Varroa destructor | Varroa mite



Conservation status

Not Assessed

Native status


First reported in the wild



Invasive species - risk of High Impact

Irish status


Introduction pathways - 1

Transport Contaminant

Introduction pathways subclass - 1

Parasites on animals

Invasive score


NAPRA Ireland risk assessed


Species Biology


Relatively large mite, 1.1mm long x 1.5-1.6mm wide, generally attached to the first abdominal segment of the bee (Coffey, 2007). There are a variety of methods for measuring mite infestation in honeybee colonies.


Untreated honeybee colonies will collapse within two years (Coffey, 2007).




Reproduce exclusively in the brood cells of honey bees as the male mites cannot survive on adult bees (Donze et al., 1996). Females enter the brood cells of honey bees and emerge once the cells have been capped (Coffey, 2007), initially laying a single unfertilised egg that will produce the male that will fertilise all the subsequent females born (Coffey, 2007).

Pathway and vector description

As the original host was the Asian honeybee Apis cerana it was likely introduced to Ireland on imported bees. It was first detected in Europe in the 1970s with an estimated arrival date in Ireland of 1998 (Potts et al., 2010). It has since dispersed naturally throughout the country on infected bees (Coffey et al., 2011).

Mechanism of impact


Broad environment


Habitat description

Ectoparasite on the honeybee Apis mellifera.

Species group


Native region

Temperate Asia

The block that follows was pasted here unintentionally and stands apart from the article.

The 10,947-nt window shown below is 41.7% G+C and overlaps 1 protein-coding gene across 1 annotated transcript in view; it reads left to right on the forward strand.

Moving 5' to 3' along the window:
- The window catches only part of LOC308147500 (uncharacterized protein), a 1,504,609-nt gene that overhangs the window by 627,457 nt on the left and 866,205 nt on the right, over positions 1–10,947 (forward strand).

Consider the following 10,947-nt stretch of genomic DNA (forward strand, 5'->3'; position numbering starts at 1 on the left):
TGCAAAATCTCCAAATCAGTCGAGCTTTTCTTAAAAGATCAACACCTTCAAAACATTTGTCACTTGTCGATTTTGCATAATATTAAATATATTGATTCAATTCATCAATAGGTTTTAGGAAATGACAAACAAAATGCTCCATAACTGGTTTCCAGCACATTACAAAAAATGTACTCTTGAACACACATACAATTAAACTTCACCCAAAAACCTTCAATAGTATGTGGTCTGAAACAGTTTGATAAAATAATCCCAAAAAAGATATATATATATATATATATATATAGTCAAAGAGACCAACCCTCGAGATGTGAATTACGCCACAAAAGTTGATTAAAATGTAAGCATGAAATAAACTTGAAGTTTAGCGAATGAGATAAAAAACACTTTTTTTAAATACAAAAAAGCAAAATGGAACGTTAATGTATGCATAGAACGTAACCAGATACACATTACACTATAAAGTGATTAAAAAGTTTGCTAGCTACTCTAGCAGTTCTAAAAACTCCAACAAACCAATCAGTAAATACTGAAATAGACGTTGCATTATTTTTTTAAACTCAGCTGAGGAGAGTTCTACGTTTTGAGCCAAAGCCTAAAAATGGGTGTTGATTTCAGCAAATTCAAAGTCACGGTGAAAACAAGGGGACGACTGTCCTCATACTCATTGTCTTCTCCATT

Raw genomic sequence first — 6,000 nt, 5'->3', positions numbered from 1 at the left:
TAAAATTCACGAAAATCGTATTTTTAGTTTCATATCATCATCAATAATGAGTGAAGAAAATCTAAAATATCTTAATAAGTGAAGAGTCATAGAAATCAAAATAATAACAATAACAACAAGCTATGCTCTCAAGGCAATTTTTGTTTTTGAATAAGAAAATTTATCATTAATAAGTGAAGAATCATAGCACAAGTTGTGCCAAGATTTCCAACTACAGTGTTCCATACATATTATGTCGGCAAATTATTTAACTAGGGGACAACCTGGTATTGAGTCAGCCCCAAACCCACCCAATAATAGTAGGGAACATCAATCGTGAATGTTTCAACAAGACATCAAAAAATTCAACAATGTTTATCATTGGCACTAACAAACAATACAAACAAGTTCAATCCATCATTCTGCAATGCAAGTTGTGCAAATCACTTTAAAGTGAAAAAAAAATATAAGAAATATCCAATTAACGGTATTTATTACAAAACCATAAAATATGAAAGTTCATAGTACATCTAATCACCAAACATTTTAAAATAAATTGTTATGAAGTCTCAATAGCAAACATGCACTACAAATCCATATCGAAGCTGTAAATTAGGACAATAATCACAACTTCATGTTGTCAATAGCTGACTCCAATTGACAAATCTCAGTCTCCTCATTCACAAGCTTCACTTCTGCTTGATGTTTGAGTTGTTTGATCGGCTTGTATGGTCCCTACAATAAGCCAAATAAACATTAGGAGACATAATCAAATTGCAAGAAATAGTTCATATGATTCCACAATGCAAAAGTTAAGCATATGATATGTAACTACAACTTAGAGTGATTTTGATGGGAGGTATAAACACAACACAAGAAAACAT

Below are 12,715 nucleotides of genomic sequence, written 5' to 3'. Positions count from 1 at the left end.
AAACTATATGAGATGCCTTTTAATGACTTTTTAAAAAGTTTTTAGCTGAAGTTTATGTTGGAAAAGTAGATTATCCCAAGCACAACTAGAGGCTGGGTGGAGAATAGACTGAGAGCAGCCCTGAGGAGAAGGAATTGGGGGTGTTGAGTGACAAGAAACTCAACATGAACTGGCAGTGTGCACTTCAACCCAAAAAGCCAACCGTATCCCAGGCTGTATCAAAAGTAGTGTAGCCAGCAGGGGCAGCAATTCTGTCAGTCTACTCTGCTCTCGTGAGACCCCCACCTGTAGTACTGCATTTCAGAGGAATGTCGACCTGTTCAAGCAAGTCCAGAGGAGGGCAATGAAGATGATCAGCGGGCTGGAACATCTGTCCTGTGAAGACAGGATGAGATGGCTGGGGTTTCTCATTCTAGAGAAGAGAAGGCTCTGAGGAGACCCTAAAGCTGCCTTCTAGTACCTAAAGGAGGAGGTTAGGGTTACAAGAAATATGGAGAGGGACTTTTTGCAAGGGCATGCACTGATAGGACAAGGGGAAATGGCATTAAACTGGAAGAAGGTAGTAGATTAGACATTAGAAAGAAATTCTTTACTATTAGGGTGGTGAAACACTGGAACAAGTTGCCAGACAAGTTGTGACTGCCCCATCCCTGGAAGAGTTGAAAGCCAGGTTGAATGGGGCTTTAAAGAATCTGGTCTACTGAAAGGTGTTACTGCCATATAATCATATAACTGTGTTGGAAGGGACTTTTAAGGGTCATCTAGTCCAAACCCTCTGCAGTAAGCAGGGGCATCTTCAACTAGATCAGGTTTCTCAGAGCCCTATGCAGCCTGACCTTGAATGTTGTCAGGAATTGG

World distribution(GBIF)

Irish distribution

Established - Widespread & Common. A 2006 study found that 72% of colonies in Ireland were infected with Varroa destructor (Coffey et al., 2011).

Native distribution

Native to Asia, where it is a parasite on the Asian honey bee (Apis cerana). Now introduced to all continents except Australia and Antarctica.

Temporal change

Date of first record category


Fifty year date category


Records submitted to Data Centre in 2019

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How can you help

Report any sightings to the National Biodiversity Data Centre.

Further information

A 2007 report by Dr. Mary Coffey details the biology of Varroa destructor, as well as monitoring and eradication methods.

Parasites of the Honeybee



Coffey, M. F., Barth, S., Hayes, K., & Breen, J. (2013). The health status of Irish honeybee colonies in 2006. Irish Journal of Agricultural and Food Research, 39-51. Potts, S. G., Roberts, S. P., Dean, R., Marris, G., Brown, M. A., Jones, R., Neumann, P. & Settele, J. (2010). Declines of managed honey bees and beekeepers in Europe. Journal of Apicultural Research, 49(1), 15-22. Coffey, M. F. (2007). Parasites of the Honeybee. Report for Teagasc. Oak Park, Carlow

Global Invasive Species Database

CABI Datasheet